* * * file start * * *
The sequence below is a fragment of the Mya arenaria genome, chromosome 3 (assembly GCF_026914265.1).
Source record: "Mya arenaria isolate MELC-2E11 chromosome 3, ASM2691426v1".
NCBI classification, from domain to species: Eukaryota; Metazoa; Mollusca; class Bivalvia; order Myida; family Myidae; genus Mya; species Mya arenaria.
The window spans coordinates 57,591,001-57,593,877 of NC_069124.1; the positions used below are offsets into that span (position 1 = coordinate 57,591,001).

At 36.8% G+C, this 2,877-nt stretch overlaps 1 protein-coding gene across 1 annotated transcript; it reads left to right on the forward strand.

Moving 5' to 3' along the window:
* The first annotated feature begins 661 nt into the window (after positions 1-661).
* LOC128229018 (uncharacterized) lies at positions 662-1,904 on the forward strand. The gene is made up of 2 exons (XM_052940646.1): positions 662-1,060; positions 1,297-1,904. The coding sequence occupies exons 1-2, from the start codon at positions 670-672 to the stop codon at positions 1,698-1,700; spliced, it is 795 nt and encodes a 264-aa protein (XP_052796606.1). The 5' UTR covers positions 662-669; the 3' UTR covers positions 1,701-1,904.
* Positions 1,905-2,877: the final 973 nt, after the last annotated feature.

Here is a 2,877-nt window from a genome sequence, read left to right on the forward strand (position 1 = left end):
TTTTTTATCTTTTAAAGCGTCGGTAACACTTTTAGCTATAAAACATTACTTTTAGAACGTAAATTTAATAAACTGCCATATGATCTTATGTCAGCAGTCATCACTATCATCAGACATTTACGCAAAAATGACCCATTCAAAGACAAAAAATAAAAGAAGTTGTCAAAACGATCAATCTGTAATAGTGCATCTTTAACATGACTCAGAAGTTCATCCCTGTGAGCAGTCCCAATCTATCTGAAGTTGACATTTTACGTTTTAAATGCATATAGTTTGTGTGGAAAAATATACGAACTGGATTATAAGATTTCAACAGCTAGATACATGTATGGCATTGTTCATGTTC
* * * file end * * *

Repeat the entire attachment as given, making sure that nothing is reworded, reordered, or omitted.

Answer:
The sequence below is a fragment of the Mya arenaria genome, chromosome 3 (assembly GCF_026914265.1).
Source record: "Mya arenaria isolate MELC-2E11 chromosome 3, ASM2691426v1".
NCBI classification, from domain to species: Eukaryota; Metazoa; Mollusca; class Bivalvia; order Myida; family Myidae; genus Mya; species Mya arenaria.
The window spans coordinates 57,591,001-57,593,877 of NC_069124.1; the positions used below are offsets into that span (position 1 = coordinate 57,591,001).

At 36.8% G+C, this 2,877-nt stretch overlaps 1 protein-coding gene across 1 annotated transcript; it reads left to right on the forward strand.

Moving 5' to 3' along the window:
* The first annotated feature begins 661 nt into the window (after positions 1-661).
* LOC128229018 (uncharacterized) lies at positions 662-1,904 on the forward strand. The gene is made up of 2 exons (XM_052940646.1): positions 662-1,060; positions 1,297-1,904. The coding sequence occupies exons 1-2, from the start codon at positions 670-672 to the stop codon at positions 1,698-1,700; spliced, it is 795 nt and encodes a 264-aa protein (XP_052796606.1). The 5' UTR covers positions 662-669; the 3' UTR covers positions 1,701-1,904.
* Positions 1,905-2,877: the final 973 nt, after the last annotated feature.

Here is a 2,877-nt window from a genome sequence, read left to right on the forward strand (position 1 = left end):
TTTTTTATCTTTTAAAGCGTCGGTAACACTTTTAGCTATAAAACATTACTTTTAGAACGTAAATTTAATAAACTGCCATATGATCTTATGTCAGCAGTCATCACTATCATCAGACATTTACGCAAAAATGACCCATTCAAAGACAAAAAATAAAAGAAGTTGTCAAAACGATCAATCTGTAATAGTGCATCTTTAACATGACTCAGAAGTTCATCCCTGTGAGCAGTCCCAATCTATCTGAAGTTGACATTTTACGTTTTAAATGCATATAGTTTGTGTGGAAAAATATACGAACTGGATTATAAGATTTCAACAGCTAGATACATGTATGGCATTGTTCATGTTC